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Reader Tmib_Seattle has managed to put together a badass little blacksmithing program for the local Boy Scout troop he labeled “Camp Hahobas 2009” in the Toolmonger photo pool. Whether or not it actually is located in the historic BSA camp grounds doesn’t really matter to us, though it might be since Seattle is only about 30 miles north of Tacoma.

Check out the wicked metal bending these guys have going on and you begin to understand what Tmib is actually doing. These are kids that would probably have no exposure to blacksmithing in their lives, and a day or two spent over a fire gives them a positive, hands-on experience to take away with them.

We also dug the illustrated board with the hammer blow breakdown chart on how to position them on the anvil and where to bring the hammer down.

It obviously took a lot of prep, time and some cash to give this experience to these young men and our hats are off to Tmib_Seattle and everyone else involved. Exposing young people to old ways of doing things can be a challenge in itself — of course, you’ve always got a young man’s attention when fire is involved.

Toolmonger Photo Pool [Flickr]


12 Responses to Teaching The Next Generation — With Fire

  1. Rick says:

    That is VERY cool….

  2. tmib_seattle says:

    Thanks for the feature!

    The photos are primarily from the first two weeks of camp (and yep, it was at Camp Hahobas, BSA, near Tahuya, WA). I taught smithing there for 5 one-week sessions this summer. It was a great way to spend my vacation, and I know the scouts really had a good time too.

  3. Chris says:

    tmib_seattle, you are doing a very good thing. Keep it up.

    I would definitely attend a class like this in my spare time if I had the opportunity. You know, just in case I ever found myself in a situation where I needed those sort of skills.


  4. heywood says:

    Damn I’m jealous…I was a scout in troop 125 (seattle) and quit the scouts because we had so many candy-a$$es in my troop; on a backpacking trip from Stevens Pass to Snoqualmie we only made it 2 days before giving up due to some of the kids being too afraid to cross a somewhat steep snowy face and wasting nearly a whole day not moving fast enough.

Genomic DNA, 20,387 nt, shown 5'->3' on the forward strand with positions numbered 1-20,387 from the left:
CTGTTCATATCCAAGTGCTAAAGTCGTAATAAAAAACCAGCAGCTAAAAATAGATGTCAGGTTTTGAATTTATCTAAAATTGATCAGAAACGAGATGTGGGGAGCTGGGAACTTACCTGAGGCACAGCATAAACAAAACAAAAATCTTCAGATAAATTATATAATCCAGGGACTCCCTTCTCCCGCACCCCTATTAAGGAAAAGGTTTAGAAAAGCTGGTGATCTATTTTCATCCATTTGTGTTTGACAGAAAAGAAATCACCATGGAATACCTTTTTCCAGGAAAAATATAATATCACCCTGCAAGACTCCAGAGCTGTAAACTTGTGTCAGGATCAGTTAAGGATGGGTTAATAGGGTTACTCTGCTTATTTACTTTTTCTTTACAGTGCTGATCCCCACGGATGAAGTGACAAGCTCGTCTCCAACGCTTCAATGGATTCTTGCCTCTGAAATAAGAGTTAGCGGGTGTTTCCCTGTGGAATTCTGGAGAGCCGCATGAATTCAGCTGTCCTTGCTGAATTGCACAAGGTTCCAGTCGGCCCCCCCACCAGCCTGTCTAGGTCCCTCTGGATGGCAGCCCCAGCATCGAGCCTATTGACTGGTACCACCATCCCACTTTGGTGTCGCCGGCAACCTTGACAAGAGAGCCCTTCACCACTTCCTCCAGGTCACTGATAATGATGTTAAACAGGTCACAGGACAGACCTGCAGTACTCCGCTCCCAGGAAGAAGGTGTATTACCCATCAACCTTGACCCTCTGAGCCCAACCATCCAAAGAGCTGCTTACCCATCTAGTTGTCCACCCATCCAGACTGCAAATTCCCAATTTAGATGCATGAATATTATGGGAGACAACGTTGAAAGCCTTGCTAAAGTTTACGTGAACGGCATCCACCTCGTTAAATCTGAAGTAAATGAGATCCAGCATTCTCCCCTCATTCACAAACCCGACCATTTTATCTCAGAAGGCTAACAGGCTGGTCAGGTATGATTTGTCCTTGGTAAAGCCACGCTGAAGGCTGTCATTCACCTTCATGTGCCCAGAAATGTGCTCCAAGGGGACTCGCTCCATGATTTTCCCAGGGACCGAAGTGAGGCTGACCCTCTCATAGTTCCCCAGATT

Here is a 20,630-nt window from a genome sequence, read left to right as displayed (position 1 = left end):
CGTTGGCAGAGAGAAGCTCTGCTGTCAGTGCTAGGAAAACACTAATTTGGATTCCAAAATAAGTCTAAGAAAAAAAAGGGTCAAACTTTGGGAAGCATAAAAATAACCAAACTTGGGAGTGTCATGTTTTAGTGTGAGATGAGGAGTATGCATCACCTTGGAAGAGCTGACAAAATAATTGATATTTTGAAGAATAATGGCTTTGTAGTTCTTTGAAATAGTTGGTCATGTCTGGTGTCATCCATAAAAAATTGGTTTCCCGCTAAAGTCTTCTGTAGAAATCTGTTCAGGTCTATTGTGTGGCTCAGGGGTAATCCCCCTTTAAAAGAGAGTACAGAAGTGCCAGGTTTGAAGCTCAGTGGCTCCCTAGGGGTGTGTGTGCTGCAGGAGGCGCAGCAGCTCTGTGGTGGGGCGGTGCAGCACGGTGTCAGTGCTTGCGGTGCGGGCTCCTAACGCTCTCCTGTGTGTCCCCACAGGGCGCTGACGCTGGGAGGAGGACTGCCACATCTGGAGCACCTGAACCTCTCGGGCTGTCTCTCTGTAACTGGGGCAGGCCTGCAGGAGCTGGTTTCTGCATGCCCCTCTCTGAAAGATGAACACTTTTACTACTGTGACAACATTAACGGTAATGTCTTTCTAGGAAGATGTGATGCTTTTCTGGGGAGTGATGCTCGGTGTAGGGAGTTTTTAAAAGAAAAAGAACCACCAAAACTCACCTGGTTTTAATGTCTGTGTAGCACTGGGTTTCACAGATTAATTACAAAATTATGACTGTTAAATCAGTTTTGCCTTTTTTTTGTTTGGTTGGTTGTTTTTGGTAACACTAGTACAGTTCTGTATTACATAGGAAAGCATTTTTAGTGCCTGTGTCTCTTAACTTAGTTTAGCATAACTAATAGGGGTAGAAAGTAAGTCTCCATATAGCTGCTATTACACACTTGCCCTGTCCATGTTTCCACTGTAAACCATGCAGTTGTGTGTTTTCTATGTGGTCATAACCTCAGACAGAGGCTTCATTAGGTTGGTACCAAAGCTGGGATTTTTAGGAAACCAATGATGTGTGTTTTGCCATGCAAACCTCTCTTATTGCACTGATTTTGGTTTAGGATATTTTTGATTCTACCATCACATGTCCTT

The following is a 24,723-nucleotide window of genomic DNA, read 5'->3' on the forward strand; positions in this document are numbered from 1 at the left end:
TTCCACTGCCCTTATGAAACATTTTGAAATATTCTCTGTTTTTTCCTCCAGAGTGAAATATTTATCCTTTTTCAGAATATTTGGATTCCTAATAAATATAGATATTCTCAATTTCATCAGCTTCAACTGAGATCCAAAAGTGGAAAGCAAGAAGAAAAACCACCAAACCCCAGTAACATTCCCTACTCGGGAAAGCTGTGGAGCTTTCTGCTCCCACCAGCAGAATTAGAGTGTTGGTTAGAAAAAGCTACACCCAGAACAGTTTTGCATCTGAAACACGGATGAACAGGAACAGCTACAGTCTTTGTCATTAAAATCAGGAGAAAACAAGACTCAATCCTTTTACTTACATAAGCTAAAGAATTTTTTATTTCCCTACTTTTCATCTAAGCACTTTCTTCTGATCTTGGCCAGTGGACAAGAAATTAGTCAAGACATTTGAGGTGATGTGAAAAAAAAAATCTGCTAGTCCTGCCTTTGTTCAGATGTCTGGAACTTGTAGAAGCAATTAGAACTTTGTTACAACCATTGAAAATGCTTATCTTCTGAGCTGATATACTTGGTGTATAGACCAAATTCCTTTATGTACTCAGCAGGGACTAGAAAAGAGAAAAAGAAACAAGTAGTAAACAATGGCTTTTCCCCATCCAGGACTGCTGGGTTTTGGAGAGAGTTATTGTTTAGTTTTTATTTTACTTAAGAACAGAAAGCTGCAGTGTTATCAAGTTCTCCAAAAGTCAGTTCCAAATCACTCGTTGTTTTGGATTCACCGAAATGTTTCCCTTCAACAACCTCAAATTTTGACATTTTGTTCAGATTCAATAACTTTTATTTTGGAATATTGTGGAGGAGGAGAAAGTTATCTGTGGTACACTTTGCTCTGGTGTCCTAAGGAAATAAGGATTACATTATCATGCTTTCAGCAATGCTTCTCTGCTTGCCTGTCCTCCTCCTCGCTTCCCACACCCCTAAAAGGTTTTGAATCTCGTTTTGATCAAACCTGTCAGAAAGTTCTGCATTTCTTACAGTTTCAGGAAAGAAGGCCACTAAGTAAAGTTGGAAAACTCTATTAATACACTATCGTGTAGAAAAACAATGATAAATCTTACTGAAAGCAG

Always wished I had belonged to a good troop…good work tmib, I’m sure the kids’ favorite class was yours! I wanna smithing merit badge!

  5. Matt K says:

    The National Ornamental Metal Museum here in Memphis offers blacksmithing classes :


    I have not attendend yet, but I do plan on it.

  6. Jasony says:

    Most excellent. I applaud you, sir.

  7. Brett from Utah says:

    I too wish my scout troop was cool like dat…

  8. Mrs. TMIB says:

    Losing the hubby for 5 weeks was a drag, but it was for a good cause, and I’m very proud of him. 🙂

    (and I got all the “demo” S-hooks that he made to show the kids how it’s done!) *goes crazy hanging things everywhere*

  9. Shopmonger says:

    Congrats Sir, that is most admirable. And Mrs TMIB you are doing next generations much love by giving up your husband for a great cause

  10. Zathrus says:

    TMIB — you rock. Not only do you make cool projects, repeatedly, but giving back like this is amazing.

    And Mrs TMIB — you rock too. Just remember, no hanging him, no matter what the kids did. They’re fair game though.

  11. apotheosis says:

    Outstanding work, tmib. A lot of our last campout was spent flint knapping and the scouts loved it…maybe a good smithing class would be even better-received.

  12. It’s great to know that the next generation is getting taught some old-school skills. I remember learning stuff like this when I was in Boy Scouts and I can say that even though I didn’t become a blacksmith the skills it took to do complete the job have help in many other areas in my life. Great job Tmib_Seattle!

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